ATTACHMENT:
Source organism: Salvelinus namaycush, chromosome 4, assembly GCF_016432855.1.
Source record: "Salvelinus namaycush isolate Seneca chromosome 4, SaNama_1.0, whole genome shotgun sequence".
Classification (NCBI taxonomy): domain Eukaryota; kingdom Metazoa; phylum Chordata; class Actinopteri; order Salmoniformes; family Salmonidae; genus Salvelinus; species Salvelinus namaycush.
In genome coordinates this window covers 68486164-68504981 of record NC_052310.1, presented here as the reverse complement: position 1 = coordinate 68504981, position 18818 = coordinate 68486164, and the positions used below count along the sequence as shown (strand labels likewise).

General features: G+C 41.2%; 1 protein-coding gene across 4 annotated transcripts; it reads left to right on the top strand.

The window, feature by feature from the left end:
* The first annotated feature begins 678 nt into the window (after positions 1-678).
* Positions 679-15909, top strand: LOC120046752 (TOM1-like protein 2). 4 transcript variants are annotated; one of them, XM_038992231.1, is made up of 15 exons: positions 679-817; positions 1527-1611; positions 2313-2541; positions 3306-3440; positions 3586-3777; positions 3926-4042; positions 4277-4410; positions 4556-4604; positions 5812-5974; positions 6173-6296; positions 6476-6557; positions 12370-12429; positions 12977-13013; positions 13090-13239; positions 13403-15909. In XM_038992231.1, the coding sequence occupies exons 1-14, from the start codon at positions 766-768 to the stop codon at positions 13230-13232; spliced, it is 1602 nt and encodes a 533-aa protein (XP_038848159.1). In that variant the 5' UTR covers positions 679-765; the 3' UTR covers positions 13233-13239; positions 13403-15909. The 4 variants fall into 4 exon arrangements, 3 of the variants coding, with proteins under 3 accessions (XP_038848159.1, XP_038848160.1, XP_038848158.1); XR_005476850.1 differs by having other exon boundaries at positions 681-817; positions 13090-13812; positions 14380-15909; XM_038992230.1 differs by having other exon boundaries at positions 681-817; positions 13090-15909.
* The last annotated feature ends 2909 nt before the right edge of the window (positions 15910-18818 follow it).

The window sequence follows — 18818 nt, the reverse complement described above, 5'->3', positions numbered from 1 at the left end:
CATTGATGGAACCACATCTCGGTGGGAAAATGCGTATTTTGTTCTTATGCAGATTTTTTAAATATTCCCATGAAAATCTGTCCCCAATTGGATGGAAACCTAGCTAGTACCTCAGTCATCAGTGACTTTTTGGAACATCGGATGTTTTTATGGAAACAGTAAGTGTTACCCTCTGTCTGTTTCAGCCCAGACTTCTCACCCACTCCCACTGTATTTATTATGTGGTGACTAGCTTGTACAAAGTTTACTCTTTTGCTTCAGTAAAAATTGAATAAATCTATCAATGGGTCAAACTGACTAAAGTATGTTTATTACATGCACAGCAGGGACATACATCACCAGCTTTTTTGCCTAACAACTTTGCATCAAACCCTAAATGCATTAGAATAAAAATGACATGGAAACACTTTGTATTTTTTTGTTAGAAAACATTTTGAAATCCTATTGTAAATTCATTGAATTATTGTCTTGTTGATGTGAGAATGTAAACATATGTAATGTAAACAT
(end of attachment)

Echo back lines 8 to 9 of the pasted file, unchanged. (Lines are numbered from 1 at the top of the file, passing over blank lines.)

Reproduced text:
* Positions 679-15909, top strand: LOC120046752 (TOM1-like protein 2). 4 transcript variants are annotated; one of them, XM_038992231.1, is made up of 15 exons: positions 679-817; positions 1527-1611; positions 2313-2541; positions 3306-3440; positions 3586-3777; positions 3926-4042; positions 4277-4410; positions 4556-4604; positions 5812-5974; positions 6173-6296; positions 6476-6557; positions 12370-12429; positions 12977-13013; positions 13090-13239; positions 13403-15909. In XM_038992231.1, the coding sequence occupies exons 1-14, from the start codon at positions 766-768 to the stop codon at positions 13230-13232; spliced, it is 1602 nt and encodes a 533-aa protein (XP_038848159.1). In that variant the 5' UTR covers positions 679-765; the 3' UTR covers positions 13233-13239; positions 13403-15909. The 4 variants fall into 4 exon arrangements, 3 of the variants coding, with proteins under 3 accessions (XP_038848159.1, XP_038848160.1, XP_038848158.1); XR_005476850.1 differs by having other exon boundaries at positions 681-817; positions 13090-13812; positions 14380-15909; XM_038992230.1 differs by having other exon boundaries at positions 681-817; positions 13090-15909.
* The last annotated feature ends 2909 nt before the right edge of the window (positions 15910-18818 follow it).